Section 32 of the America Invents Act requires that “The Director shall work with and support intellectual property law associations across the country in the establishment of pro bono programs designed to assist financially under-resourced independent inventors and small businesses.” The United States Patent and Trademark Office (USPTO) is working to make pro bono assistance a reality by working with and supporting many different IP law associations in their efforts to make sure that no good invention is left undiscovered due to the financial inability to secure the services of a registered patent attorney.
The Patent Pro Bono Programs will be individually run as regional programs available to assist inventors and small businesses in their state or region. The Federal Circuit Bar Association (FCBA) has agreed to help in two ways. First, the FCBA will operate a National Clearinghouse that will be responsible for collecting applications from inventors and small businesses and then forwarding those on to the respective regional program. Second, the FCBA will operate as a regional Patent Pro Bono Program for the states of Maryland, Virginia, West Virginia, as well as the District of Columbia. The USPTO’s pro bono website provides more information about which regional programs cover each state. See www.uspto.gov/probonopatents.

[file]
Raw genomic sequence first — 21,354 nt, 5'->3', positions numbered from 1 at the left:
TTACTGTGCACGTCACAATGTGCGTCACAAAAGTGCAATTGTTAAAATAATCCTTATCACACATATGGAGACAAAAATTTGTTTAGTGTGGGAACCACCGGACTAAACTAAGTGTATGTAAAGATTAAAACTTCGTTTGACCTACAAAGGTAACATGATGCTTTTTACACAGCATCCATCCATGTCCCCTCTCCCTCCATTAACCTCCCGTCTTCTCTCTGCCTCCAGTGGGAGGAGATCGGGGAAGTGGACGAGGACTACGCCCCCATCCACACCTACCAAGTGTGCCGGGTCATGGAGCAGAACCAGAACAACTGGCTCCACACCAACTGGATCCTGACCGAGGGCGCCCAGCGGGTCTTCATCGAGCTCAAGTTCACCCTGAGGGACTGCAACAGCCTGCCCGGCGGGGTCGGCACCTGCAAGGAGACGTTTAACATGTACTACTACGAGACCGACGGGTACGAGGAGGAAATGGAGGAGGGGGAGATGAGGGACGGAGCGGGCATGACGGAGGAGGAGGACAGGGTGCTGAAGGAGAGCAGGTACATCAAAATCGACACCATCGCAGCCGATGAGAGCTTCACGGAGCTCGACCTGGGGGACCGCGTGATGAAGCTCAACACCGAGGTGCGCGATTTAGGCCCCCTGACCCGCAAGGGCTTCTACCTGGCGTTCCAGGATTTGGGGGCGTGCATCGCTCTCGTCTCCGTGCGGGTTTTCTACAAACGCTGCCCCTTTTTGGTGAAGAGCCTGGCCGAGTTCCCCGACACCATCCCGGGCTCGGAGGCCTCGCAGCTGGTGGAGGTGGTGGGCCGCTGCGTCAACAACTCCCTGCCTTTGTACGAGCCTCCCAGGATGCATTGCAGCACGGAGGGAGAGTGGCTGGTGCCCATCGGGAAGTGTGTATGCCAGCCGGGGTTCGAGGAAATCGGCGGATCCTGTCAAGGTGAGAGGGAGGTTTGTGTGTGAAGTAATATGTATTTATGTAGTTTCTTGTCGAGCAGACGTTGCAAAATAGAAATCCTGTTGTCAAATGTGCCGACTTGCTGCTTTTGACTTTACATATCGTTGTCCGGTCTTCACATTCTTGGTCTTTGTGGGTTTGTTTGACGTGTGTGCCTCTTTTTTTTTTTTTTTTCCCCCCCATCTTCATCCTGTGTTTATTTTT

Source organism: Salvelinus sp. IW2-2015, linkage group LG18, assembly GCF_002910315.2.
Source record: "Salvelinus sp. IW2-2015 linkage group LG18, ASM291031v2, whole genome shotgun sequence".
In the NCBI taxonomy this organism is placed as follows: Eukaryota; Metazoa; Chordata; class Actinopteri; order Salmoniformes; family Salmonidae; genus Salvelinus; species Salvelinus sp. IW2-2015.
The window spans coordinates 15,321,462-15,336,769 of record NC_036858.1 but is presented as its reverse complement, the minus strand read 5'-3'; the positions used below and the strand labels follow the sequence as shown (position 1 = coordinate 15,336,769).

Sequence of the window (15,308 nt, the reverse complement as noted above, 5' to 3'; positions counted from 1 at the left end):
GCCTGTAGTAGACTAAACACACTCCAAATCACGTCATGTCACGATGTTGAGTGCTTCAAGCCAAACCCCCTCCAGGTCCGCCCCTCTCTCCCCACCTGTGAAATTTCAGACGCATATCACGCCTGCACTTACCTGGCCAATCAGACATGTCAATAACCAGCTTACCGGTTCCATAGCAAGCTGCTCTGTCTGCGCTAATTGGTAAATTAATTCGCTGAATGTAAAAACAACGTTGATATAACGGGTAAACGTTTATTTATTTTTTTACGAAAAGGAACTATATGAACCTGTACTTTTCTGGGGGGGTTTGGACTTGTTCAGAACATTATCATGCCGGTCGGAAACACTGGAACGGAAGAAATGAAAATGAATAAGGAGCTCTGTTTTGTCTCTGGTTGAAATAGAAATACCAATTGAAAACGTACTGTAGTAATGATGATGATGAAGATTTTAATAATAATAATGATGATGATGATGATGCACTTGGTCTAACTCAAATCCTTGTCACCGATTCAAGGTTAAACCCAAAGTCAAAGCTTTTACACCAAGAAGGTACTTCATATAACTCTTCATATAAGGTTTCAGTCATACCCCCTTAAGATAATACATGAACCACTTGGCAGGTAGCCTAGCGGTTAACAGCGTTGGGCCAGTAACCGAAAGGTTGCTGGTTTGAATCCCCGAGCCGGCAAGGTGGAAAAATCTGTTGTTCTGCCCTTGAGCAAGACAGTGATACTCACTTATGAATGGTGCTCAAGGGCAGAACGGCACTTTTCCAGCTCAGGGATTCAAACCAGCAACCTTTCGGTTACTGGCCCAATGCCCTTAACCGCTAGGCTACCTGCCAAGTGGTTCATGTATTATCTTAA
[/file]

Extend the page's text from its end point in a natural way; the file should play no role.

On August 4, 2015, the White House published a press release announcing that the USPTO Patent Pro Bono Program now covers all 50 states. To view the press release, visit the White House's website here.
Applicants should check the criteria for the regional Patent Pro Bono Program assigned to their state of residence to make sure that they qualify to be included in the program. If so, the applicant may either submit a request for assistance directly to their regional program, or they may complete a request through the National Clearinghouse. The National Clearinghouse will not perform any substantive screening on applications. Rather, the National Clearinghouse serves as a conduit to transfer requests for assistance to the appropriate regional program, based upon where the inventor is located or has a business. The National Clearinghouse will make certain that the inventor is either a U.S. resident or is otherwise legally permitted to be in the United States.
If you would like to request assistance through the National Clearinghouse, click HERE.
If you live within South Carolina and Tennessee and would like to apply to your regional IAP, please click HERE.
FCBA Regional Patent Pro Bono Program’s Inventor Assistance Program